Eyelash extensions: they’re the semi-permanent option for giving your lashes mega-volume, length and va-va-voom without applying even one swipe of mascara.
If you’ve ever considered getting eyelash extensions but feel more than a bit bamboozled by all the different options, then you’ve come to the right place. Because we’ve hunted down the experts to give you a handy all-in-one guide with everything you need to know about eyelash extensions.
From how to long they last, to how to remove them and the best places to get them done. Read on for perfect lashes, minus the mascara…
A lash extension treatment involves applying individual synthetic lashes onto each natural eyelash to add extra length and volume. They’re perfect for holidays, a big event or just perfect lashes every day.
It takes around an hour and a half for a full set to be applied, so it’s definitely not a lunch-break treatment. But you’ll be surprised; it’s ultra relaxing and a lot of people fall asleep whilst they’re being applied. So plan your time wisely and catch up on some Zzzs at the same time.
Yep, there are many different variations of lengths, thicknesses and curvatures which you can choose from after an initial consultation with your therapist to get the look you want. You can also get half sets or just corner lashes – depending on how full you want your flutter.
Lash extensions typically last the same lifetime as your natural lash cycle, which is between 4-6 weeks. However, to avoid them looking patchy as they grow out, most lash salons usually recommend top ups after 2 or 3 weeks to keep lashes looking completely full and uniform.
First things first, DIY is almost never the way.
To avoid damage to your natural lashes lash extensions are best removed professionally by your lash technician. A special gel or cream remover is applied and the process usually takes between 10-15 minutes.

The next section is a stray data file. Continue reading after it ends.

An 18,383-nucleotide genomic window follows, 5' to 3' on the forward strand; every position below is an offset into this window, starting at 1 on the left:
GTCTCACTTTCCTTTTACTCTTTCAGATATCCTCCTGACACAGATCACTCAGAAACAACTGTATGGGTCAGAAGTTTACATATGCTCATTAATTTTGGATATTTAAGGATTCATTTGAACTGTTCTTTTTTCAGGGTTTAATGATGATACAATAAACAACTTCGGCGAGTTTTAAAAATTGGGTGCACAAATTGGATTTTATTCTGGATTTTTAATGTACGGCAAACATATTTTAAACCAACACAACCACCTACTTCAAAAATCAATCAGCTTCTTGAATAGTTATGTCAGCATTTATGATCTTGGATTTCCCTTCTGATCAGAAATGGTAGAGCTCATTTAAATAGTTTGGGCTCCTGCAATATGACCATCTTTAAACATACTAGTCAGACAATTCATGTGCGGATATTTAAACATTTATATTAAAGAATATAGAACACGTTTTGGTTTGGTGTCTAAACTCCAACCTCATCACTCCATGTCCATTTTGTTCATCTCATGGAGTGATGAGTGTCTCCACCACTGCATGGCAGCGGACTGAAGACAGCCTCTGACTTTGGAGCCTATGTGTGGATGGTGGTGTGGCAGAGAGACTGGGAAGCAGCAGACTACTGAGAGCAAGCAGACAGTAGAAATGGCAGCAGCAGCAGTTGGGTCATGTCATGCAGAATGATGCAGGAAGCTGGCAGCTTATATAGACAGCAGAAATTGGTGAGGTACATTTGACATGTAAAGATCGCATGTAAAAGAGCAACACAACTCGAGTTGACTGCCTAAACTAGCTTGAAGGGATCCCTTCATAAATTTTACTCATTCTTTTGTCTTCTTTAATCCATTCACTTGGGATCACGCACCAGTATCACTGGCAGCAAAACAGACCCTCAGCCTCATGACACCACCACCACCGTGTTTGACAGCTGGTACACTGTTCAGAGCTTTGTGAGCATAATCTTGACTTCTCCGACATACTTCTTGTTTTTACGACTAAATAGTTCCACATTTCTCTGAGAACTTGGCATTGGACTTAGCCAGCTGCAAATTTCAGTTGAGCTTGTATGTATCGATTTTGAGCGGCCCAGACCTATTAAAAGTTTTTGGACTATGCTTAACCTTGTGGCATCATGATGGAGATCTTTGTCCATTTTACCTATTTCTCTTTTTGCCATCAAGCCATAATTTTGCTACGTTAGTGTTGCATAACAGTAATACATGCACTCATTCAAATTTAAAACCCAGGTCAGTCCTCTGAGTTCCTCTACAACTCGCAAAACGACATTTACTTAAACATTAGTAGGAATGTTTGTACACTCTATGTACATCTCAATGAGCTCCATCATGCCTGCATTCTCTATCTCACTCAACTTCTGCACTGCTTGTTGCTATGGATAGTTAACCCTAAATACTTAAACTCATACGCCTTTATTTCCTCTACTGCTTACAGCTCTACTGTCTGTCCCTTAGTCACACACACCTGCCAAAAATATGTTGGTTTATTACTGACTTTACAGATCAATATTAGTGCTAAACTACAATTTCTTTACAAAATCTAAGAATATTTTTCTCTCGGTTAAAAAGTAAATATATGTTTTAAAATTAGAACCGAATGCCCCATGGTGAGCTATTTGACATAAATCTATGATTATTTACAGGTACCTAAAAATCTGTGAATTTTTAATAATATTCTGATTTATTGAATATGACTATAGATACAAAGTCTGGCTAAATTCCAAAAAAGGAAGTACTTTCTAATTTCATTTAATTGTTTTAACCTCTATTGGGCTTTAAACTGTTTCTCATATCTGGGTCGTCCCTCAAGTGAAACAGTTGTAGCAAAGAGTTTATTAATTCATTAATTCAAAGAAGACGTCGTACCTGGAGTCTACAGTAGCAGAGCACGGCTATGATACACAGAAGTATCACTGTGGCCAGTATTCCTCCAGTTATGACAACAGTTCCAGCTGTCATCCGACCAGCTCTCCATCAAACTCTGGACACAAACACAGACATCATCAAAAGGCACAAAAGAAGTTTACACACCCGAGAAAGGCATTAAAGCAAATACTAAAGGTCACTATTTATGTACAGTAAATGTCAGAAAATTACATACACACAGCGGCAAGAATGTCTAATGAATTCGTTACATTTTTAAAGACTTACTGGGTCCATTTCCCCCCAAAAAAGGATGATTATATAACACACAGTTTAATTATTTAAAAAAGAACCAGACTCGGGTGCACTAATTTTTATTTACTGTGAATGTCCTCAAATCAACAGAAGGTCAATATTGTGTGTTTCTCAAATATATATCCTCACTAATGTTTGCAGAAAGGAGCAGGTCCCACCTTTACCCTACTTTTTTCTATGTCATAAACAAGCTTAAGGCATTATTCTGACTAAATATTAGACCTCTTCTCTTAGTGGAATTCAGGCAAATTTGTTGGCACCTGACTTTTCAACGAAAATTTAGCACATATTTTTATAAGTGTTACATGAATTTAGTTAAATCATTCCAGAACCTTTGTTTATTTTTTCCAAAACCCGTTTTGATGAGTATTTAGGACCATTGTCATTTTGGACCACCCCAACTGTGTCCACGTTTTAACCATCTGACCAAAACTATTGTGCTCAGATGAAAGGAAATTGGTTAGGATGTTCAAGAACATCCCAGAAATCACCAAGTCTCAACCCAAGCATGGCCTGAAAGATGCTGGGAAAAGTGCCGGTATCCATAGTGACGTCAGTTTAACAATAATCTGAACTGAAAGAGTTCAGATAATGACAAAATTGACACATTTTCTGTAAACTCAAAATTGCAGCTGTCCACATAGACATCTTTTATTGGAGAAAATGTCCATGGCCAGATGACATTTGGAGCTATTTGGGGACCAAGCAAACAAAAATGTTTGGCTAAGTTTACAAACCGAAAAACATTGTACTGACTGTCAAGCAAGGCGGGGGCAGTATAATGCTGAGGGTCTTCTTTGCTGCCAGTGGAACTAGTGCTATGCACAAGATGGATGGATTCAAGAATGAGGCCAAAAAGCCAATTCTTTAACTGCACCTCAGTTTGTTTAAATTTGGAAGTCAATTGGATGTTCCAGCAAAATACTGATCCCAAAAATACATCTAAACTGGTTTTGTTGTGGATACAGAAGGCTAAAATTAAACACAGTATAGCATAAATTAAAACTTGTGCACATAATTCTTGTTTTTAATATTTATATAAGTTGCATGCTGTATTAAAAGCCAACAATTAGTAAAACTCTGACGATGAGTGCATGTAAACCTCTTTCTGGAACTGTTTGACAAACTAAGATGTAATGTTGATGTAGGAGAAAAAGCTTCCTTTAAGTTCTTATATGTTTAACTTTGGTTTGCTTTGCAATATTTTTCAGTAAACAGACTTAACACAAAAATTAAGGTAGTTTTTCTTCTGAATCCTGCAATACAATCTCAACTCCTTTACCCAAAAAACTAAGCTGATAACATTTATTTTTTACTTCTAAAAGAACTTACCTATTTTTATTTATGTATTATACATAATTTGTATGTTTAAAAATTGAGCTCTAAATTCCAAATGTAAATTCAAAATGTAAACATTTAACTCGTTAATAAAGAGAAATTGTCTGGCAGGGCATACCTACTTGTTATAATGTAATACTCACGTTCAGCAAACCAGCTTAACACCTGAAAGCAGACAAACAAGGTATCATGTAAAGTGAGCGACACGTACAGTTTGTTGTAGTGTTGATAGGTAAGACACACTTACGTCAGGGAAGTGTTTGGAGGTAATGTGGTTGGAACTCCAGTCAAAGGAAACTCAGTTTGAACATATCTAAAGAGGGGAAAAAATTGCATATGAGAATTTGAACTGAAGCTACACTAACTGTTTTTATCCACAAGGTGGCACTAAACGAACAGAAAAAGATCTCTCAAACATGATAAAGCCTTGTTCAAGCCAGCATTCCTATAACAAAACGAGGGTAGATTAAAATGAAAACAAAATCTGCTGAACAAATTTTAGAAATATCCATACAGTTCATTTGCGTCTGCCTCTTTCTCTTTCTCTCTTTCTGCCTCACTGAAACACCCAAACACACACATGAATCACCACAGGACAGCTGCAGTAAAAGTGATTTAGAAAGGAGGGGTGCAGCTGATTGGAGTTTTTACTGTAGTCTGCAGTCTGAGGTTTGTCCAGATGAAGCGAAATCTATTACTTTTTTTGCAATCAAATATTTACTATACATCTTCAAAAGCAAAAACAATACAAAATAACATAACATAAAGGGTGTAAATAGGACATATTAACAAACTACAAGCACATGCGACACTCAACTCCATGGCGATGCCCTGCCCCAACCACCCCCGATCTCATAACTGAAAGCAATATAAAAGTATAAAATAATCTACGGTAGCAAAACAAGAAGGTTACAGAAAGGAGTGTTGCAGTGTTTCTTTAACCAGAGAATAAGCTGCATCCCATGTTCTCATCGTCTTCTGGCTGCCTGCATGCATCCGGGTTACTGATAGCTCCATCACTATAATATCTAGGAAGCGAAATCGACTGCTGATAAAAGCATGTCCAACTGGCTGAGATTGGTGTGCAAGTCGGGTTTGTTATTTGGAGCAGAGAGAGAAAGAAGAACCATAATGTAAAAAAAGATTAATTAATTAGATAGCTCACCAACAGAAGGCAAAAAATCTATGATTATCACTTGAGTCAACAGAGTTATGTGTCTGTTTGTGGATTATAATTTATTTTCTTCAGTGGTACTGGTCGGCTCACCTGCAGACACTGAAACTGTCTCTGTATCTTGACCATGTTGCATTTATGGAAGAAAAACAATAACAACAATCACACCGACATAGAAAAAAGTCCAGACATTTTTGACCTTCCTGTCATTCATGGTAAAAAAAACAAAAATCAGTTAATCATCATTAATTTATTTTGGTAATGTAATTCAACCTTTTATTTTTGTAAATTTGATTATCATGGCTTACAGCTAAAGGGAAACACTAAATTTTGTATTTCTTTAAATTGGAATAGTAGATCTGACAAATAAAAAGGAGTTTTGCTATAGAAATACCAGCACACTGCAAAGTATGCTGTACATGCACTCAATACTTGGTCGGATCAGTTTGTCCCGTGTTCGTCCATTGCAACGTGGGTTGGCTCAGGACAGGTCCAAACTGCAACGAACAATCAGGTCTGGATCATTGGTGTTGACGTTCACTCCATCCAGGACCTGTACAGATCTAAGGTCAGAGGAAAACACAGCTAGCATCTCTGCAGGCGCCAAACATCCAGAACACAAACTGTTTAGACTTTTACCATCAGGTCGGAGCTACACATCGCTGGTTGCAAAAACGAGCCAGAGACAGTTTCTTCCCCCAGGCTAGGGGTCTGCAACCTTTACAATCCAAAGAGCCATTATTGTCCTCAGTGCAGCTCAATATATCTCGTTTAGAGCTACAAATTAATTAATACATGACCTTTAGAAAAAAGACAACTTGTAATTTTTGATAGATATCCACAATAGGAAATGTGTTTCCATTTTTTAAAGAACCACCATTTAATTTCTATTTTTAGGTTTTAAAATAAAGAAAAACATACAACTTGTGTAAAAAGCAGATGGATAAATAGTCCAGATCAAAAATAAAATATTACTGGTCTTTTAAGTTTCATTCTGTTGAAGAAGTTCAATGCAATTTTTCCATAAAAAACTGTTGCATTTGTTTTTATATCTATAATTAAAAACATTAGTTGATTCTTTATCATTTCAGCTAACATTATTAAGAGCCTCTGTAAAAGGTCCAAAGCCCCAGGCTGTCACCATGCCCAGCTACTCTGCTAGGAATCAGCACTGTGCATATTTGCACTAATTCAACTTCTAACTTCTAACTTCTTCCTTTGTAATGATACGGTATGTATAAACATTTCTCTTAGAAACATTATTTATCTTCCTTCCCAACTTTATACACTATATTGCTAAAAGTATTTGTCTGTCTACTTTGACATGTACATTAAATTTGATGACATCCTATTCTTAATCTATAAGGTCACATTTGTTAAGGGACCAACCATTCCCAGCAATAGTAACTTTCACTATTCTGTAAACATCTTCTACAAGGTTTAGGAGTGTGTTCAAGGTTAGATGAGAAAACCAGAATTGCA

Some salons, however, do offer an at-home remover, so it’s good to check with your technician when you have them applied to see if this is an option.
If you look after your lashes properly and follow the correct aftercare and removal, then your natural eyelashes should be absolutely fine. But, if you’re a lash picker and start twiddling with them as they fall out then you can risk losing a few of your own at the same time.
So hands off!
We get it. You’ve forked out on a full set of flutter-worthy lashes and you don’t want them to go any time soon. So how do you keep your lashes for longer? Well, like any treatment, it’s important to follow the advised after care.
– Stay away from the water
With eyelash extensions this involves keeping lashes away from water for 24 hours and heat treatments, such as saunas or steam, after having them applied.
– Avoid oil-based beauty products
You’ll also want to avoid any products that contain oil, as this can begin to break down the bond between the lash extension and natural lash. Lots of eye make-up removers contain oil so make sure you get a lash-friendly cleanser to remove your make-up.
– Comb them in the am
It’s also worth mentioning that your lashes might get a little twisted in the morning (the perils of having a super-full flutter) so it’s a good idea to use a little spoolie brush to give them a brush into place.
99.99% of the time, yes you’ll need a patch test. Some salons will tint your natural lashes first and the glue used for lash extensions can sometimes cause sensitivity so it’s always best to go and do a patch test 48 hours beforehand.
Russian lashes are ultra-fine synthetic lashes that are made from the same soft fibre as classic lashes. Because they’re much thinner, the therapist is able to apply more lashes to each natural lash – anything between 2-8.
Russian lash extensions are applied in a fan-like shape, which gives more volume too. Plus, because they’re so lightweight, they can often last up to 50% longer than classic lashes.
Right then, the cost. Lash extensions don’t come cheap, and it’s definitely worth paying the price than risk a horror story with your lashes. A full semi-permanent set usually costs upwards of £150. But when it comes to your eyes, if it sounds too good to be true, it probably is.